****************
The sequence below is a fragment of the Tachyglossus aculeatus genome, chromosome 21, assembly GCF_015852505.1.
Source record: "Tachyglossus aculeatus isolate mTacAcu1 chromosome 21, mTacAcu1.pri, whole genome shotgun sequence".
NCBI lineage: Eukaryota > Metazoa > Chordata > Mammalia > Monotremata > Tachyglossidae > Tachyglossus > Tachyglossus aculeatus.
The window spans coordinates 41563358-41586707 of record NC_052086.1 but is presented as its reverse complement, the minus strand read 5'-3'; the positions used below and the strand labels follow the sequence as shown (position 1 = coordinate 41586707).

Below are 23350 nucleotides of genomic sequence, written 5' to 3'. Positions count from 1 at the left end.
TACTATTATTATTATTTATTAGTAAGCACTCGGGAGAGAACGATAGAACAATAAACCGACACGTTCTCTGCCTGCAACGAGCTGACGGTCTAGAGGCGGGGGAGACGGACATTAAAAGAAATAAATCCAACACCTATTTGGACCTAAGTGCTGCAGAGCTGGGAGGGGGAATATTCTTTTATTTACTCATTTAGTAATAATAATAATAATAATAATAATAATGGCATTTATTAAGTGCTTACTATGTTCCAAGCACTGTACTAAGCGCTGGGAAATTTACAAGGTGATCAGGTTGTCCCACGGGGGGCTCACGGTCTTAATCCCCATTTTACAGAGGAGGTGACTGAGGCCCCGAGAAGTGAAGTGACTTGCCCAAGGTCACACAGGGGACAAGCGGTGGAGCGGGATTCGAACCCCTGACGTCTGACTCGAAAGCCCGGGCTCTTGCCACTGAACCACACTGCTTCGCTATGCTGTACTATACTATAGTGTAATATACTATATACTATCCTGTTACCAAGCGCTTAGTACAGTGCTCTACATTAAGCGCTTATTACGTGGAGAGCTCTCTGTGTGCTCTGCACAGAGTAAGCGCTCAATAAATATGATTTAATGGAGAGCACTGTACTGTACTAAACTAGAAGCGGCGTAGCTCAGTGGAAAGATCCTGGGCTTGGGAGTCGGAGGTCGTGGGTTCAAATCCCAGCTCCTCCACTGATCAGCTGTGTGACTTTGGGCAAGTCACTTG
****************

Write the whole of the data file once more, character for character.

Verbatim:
The sequence below is a fragment of the Tachyglossus aculeatus genome, chromosome 21, assembly GCF_015852505.1.
Source record: "Tachyglossus aculeatus isolate mTacAcu1 chromosome 21, mTacAcu1.pri, whole genome shotgun sequence".
NCBI lineage: Eukaryota > Metazoa > Chordata > Mammalia > Monotremata > Tachyglossidae > Tachyglossus > Tachyglossus aculeatus.
The window spans coordinates 41563358-41586707 of record NC_052086.1 but is presented as its reverse complement, the minus strand read 5'-3'; the positions used below and the strand labels follow the sequence as shown (position 1 = coordinate 41586707).

Below are 23350 nucleotides of genomic sequence, written 5' to 3'. Positions count from 1 at the left end.
TACTATTATTATTATTTATTAGTAAGCACTCGGGAGAGAACGATAGAACAATAAACCGACACGTTCTCTGCCTGCAACGAGCTGACGGTCTAGAGGCGGGGGAGACGGACATTAAAAGAAATAAATCCAACACCTATTTGGACCTAAGTGCTGCAGAGCTGGGAGGGGGAATATTCTTTTATTTACTCATTTAGTAATAATAATAATAATAATAATAATAATGGCATTTATTAAGTGCTTACTATGTTCCAAGCACTGTACTAAGCGCTGGGAAATTTACAAGGTGATCAGGTTGTCCCACGGGGGGCTCACGGTCTTAATCCCCATTTTACAGAGGAGGTGACTGAGGCCCCGAGAAGTGAAGTGACTTGCCCAAGGTCACACAGGGGACAAGCGGTGGAGCGGGATTCGAACCCCTGACGTCTGACTCGAAAGCCCGGGCTCTTGCCACTGAACCACACTGCTTCGCTATGCTGTACTATACTATAGTGTAATATACTATATACTATCCTGTTACCAAGCGCTTAGTACAGTGCTCTACATTAAGCGCTTATTACGTGGAGAGCTCTCTGTGTGCTCTGCACAGAGTAAGCGCTCAATAAATATGATTTAATGGAGAGCACTGTACTGTACTAAACTAGAAGCGGCGTAGCTCAGTGGAAAGATCCTGGGCTTGGGAGTCGGAGGTCGTGGGTTCAAATCCCAGCTCCTCCACTGATCAGCTGTGTGACTTTGGGCAAGTCACTTG